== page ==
In the renal field, the direct standardization method was used by Jager et al. [4] investigating whether the relative excess of cardiovascular over noncardiovascular mortality was higher in patients starting dialysis as compared to that in the general population in European countries. For a valid comparison, the higher age and higher percentage of males among dialysis patients had to be taken into account. To this end, age- and sex-specific mortality rates were calculated both for dialysis patients and the general population. Then, a weighted average over strata of age and sex was calculated, with the age and sex distribution of the general population in these European countries as ‘standard’. By this approach, the authors found that the cardiovascular/noncardiovascular mortality rates ratio in patients starting dialysis did not differ from that in the general population.

An important limitation of the direct method of standardization is that it is inefficient when the number of categories of the confounding variable is relatively high and the sample size is relatively low. In this instance, it is preferable to use the indirect method of standardization.

Indirect Method of Standardization

In the indirect method of standardization, instead of using the distribution of the confounding variable (for example age) in a standard population, we use a series of standard age-specific rates. In this way, the expected number of deaths is calculated for each stratum of age in the population of interest. Next, the ratio of observed to expected number of deaths is taken and reported as a standardized mortality rate (SMR). Here we consider a hypothetical study including a random sample of 545 individuals in which the mortality rate was compared to that in the general, reference population (the standard death rate; table 4).

Table 4

Observed and expected death rate in a hypothetical sample of 545 individuals

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The study population was stratified according to age categories (from 30 to 69 years). In each age stratum, the authors reported the number of observed deaths, the total number of individuals, the observed proportion of deaths as well as the standard, age-specific, death rates derived from available tables of the reference population. The expected number of deaths in all age categories was calculated by multiplying the standard death rates by the number of individuals in each age stratum. By summing up the stratum-specific expected deaths, the authors found 53 total expected deaths that represent the death rate that the population under investigation would have experienced if it had had the same age-specific death rates as the reference population. The SMR is calculated by dividing the total number of observed deaths by the total number of expected deaths:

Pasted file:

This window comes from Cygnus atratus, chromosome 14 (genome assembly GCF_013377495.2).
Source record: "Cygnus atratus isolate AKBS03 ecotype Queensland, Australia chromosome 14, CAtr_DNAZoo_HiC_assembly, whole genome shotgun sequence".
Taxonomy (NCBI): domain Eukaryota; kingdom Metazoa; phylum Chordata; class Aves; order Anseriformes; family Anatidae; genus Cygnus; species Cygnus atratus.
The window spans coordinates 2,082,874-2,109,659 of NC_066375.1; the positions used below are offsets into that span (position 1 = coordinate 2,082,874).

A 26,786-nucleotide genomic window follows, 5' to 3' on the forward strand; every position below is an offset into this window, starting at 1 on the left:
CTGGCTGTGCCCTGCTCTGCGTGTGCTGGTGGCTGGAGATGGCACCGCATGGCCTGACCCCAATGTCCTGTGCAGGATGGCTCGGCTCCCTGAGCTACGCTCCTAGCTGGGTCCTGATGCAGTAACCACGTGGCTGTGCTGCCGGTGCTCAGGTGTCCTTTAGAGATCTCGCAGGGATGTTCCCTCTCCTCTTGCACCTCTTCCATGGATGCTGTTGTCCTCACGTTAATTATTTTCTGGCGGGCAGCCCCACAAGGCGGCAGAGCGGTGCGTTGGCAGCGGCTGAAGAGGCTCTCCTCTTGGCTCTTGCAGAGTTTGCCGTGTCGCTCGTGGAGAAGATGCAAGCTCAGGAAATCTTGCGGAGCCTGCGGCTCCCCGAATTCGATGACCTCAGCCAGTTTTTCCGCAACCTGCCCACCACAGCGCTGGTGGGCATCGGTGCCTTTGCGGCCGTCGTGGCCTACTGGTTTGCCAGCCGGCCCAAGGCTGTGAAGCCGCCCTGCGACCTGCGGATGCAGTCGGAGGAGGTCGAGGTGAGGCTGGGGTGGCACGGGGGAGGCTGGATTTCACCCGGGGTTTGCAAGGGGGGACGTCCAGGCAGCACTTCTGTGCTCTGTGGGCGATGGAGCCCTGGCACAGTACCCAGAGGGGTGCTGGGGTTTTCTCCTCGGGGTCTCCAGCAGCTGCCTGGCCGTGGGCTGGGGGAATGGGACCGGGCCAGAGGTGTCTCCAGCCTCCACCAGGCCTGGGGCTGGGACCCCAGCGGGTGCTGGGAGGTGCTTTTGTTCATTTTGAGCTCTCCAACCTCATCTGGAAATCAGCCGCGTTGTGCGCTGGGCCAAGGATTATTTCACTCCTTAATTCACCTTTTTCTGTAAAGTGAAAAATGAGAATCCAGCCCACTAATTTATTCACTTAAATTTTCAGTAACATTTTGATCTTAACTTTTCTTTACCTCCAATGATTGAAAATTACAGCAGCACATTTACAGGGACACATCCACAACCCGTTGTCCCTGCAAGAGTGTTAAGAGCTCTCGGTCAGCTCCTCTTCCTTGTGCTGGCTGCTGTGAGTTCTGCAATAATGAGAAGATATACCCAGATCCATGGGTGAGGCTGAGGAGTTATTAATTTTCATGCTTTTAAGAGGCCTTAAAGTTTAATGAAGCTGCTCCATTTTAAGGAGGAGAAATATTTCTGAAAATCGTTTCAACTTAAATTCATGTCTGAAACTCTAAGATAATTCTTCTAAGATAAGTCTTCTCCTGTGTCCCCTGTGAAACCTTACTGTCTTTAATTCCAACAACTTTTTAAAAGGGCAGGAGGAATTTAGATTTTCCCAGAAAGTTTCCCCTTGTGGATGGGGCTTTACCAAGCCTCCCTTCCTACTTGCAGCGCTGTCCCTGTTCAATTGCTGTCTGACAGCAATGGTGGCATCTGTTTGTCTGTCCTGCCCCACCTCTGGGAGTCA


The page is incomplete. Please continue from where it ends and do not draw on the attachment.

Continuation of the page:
SMR = 82/53 = 1.55 (95% CI = 1.23–1.92)

where the 95% CI of the SMR was calculated by the standard formula (see appendix for mathematical details).

An SMR of 1.55 indicates that the death risk in the population under investigation is 55% higher than that expected if the population had experienced the same age-specific death rates as the reference population. This SMR of 1.55 is statistically significant because the corresponding 95% CI (1.23–1.92) does not include 1. This effect estimate is standardized, i.e. adjusted, for the confounding effect of age. In table 5, all possible interpretations of SMR values are given.

Table 5

Interpretation of SMR values